A woman wearing a long sleeve yellow sweater writes a personal check.

Do People Still Write Checks?


From large purchases to paying rent and taxes, here are some reasons why banking customers still write and use paper checks.

While nearly everyone has a smartphone or a computer and access to an array of digital payment apps these days, a surprising number of people still prefer to write a check for some of their payment needs. Paying important bills—where you need proof of the transaction—and giving gifts are the leading reasons people put their pen to a paper check.

However, the tide is clearly running against the use of checks. The Federal Reserve found that checks accounted for the smallest category of non-cash payments in the U.S. in 2021. In fact, the number of checks written has decreased so much in recent years that the Fed has gone from 45 check-processing centers across the country to just one (in Atlanta).

But clearly some people still rely on paper checks for their important transactions—$27 trillion worth, according to the Fed. One factor is age: A survey by the Atlanta Federal Reserve Bank from October 2022 found that while 52.3% of people aged 45 to 64 write checks regularly, only 8.6% of those under 24 are regular check writers, as are a third of those between ages 25 and 45.

What Is a Personal Check?

Personal checks are a traditional method of making payments, typically used for transactions like paying bills or making in-person purchases. These paper documents are issued by an individual's bank - connected to their checking account - and contain the account holder's details and a specified amount, which can be transferred to the payee upon endorsement.

Reasons You Still Need Checks

It’s still important to know how to write and read a check, solely because there are a number of circumstances that may require you to use one. Certain payments are likely to be better suited to checks over digital payment alternatives, especially for people with spotty internet access. The most common transactions involving checks are for rent, utilities, taxes and other payments to the government, payments to contractors, gifts to charities, payments for healthcare, and education expenses such as tuition payments.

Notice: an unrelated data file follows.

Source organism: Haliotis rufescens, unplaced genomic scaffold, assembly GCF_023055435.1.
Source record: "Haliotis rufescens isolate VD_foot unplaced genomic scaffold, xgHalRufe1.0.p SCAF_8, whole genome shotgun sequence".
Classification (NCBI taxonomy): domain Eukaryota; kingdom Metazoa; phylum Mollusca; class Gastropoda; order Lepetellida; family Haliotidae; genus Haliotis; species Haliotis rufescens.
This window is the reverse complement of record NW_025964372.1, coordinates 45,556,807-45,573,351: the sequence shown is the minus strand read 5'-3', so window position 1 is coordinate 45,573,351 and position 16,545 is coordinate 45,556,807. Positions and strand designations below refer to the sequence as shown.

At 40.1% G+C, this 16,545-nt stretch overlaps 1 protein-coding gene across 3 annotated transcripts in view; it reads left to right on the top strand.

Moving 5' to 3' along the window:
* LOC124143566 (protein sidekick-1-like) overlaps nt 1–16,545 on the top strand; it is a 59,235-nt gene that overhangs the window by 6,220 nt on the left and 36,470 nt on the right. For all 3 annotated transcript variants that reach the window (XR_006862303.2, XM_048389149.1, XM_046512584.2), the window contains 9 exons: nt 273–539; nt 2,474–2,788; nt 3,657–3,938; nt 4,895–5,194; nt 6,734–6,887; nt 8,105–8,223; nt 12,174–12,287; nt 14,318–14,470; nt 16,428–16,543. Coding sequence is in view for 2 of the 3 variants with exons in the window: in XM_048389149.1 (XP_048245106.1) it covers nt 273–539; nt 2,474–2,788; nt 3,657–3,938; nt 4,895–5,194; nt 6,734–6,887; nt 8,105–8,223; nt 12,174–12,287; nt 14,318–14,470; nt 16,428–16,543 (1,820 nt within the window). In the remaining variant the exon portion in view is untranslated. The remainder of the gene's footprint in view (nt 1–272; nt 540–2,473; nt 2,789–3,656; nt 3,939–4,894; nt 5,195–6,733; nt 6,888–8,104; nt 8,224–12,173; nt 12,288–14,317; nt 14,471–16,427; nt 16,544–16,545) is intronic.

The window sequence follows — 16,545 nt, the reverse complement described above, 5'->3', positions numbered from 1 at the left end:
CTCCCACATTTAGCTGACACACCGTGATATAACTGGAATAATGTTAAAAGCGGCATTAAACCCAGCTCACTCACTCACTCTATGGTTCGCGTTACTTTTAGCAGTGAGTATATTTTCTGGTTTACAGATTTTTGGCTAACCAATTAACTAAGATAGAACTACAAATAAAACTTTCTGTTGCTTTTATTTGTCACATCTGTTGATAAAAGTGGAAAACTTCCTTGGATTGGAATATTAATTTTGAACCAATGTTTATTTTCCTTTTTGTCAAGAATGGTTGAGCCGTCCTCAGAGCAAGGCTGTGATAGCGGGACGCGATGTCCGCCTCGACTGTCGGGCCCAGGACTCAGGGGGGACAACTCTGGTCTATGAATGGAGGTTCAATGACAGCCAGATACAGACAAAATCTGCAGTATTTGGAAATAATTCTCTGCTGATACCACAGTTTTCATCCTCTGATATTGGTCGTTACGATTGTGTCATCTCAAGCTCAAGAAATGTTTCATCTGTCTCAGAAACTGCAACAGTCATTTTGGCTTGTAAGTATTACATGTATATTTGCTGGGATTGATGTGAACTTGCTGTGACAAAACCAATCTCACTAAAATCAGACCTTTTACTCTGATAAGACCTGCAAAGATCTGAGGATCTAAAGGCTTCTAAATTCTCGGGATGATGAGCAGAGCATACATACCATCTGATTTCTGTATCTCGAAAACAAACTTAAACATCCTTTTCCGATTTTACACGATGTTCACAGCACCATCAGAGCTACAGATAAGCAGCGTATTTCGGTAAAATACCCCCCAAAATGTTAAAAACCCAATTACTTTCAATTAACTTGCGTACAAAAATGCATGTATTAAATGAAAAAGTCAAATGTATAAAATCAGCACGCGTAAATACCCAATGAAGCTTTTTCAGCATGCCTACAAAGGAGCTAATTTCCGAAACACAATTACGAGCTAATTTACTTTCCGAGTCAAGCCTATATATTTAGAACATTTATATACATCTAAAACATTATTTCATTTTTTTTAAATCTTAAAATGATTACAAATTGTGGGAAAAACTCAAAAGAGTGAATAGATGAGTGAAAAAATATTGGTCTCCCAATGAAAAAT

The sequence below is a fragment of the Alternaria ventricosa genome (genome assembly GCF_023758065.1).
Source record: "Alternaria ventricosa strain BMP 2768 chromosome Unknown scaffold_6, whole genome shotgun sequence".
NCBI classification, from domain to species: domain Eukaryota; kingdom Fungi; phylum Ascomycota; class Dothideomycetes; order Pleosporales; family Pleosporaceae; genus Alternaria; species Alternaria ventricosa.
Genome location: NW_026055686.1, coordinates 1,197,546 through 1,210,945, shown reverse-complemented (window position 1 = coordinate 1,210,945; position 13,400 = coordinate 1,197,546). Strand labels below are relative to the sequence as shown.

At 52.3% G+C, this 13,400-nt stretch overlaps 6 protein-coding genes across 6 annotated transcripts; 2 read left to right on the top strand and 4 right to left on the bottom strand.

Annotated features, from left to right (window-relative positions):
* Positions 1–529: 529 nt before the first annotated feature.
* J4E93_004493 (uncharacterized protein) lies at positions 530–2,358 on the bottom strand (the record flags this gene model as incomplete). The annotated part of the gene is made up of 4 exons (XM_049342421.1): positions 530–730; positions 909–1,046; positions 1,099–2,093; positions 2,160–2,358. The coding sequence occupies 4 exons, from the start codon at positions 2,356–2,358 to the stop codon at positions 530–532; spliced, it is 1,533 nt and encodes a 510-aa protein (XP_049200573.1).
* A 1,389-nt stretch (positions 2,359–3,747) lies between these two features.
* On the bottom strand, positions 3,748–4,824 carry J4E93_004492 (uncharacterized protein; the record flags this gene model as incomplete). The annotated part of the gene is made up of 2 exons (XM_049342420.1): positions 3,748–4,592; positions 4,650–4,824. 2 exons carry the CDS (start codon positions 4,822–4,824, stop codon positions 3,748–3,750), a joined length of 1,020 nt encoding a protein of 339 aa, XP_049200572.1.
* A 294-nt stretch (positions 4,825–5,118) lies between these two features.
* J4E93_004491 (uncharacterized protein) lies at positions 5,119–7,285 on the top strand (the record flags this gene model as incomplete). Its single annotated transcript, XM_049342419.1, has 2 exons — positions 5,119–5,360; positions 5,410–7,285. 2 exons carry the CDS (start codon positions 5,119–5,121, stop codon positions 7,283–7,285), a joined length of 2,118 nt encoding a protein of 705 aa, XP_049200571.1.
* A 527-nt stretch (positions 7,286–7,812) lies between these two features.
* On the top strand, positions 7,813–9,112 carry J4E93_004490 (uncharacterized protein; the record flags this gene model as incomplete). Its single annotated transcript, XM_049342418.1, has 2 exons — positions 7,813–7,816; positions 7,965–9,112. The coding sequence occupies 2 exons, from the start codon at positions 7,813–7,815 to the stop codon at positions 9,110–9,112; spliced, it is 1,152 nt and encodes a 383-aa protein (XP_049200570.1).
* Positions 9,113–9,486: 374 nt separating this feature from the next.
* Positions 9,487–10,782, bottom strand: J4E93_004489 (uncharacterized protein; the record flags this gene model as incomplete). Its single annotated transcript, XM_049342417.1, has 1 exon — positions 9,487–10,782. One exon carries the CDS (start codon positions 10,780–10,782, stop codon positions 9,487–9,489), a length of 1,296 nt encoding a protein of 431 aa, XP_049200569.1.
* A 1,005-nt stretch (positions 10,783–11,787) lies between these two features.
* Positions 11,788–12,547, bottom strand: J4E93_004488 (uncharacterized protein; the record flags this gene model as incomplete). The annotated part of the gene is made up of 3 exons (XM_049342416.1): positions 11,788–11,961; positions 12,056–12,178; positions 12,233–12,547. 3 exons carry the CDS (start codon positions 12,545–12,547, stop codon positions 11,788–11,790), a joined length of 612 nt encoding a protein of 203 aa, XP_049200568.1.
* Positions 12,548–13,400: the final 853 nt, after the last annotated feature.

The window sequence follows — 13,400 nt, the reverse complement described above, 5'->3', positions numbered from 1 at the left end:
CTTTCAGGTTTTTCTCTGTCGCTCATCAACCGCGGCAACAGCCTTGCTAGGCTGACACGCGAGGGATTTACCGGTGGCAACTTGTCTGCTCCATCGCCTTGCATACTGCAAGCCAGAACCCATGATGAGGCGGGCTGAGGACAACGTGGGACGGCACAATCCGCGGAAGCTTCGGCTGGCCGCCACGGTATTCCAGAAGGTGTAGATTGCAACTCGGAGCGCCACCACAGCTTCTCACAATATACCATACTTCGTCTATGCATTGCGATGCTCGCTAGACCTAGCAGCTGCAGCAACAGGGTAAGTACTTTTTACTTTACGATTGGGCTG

Many people also still use checks instead of cash to give monetary gifts. It’s a more secure form of payment, especially if mailing a card. In addition, it’s more convenient for the recipient since they can use a mobile check deposit feature on their smartphone to immediately add the funds to their bank account. If the gift had been cash, they would have to physically deposit the money at a bank branch or ATM.

While most people have transitioned away from check writing on a day-to-day basis, they are still one of the most commonly used forms of payment for large purchases. This can include things like childcare or tuition payments, tax payments, and debt payoffs.

The Benefits of Paying With Checks

If you’re considering utilizing your Fifth Third Bank Checking Account to its fullest capacity by writing checks, here are 3 benefits you’ll enjoy.

  • Improved Security: While checks aren’t bulletproof when it comes to safety, they are a step up from using cash. Importantly, paying with checks creates a paper trail that serves as proof of payment. In addition, anyone can use cash that's intercepted. But it’s much harder (and riskier) to cash someone else’s check.
  • Avoid Credit Card Processing Fees: Many retailers charge a processing fee on credit card transactions. Usually, it costs between 1.5% and 3.5% of the transaction amount. That can add up if you’re making large purchases or frequently visiting small businesses who charge this fee. Writing a check can save you money at these establishments.
  • Increase Your Payment Options: With a checkbook on hand, you’re ready for any vendor or service provider you end up using. Contractors, lawn services, and other providers may offer limited forms of payment. Keeping checks nearby prepares you for any type of payment that might arise.

Looking for a checking account with check-writing abilities? Explore your options from Fifth Third Bank.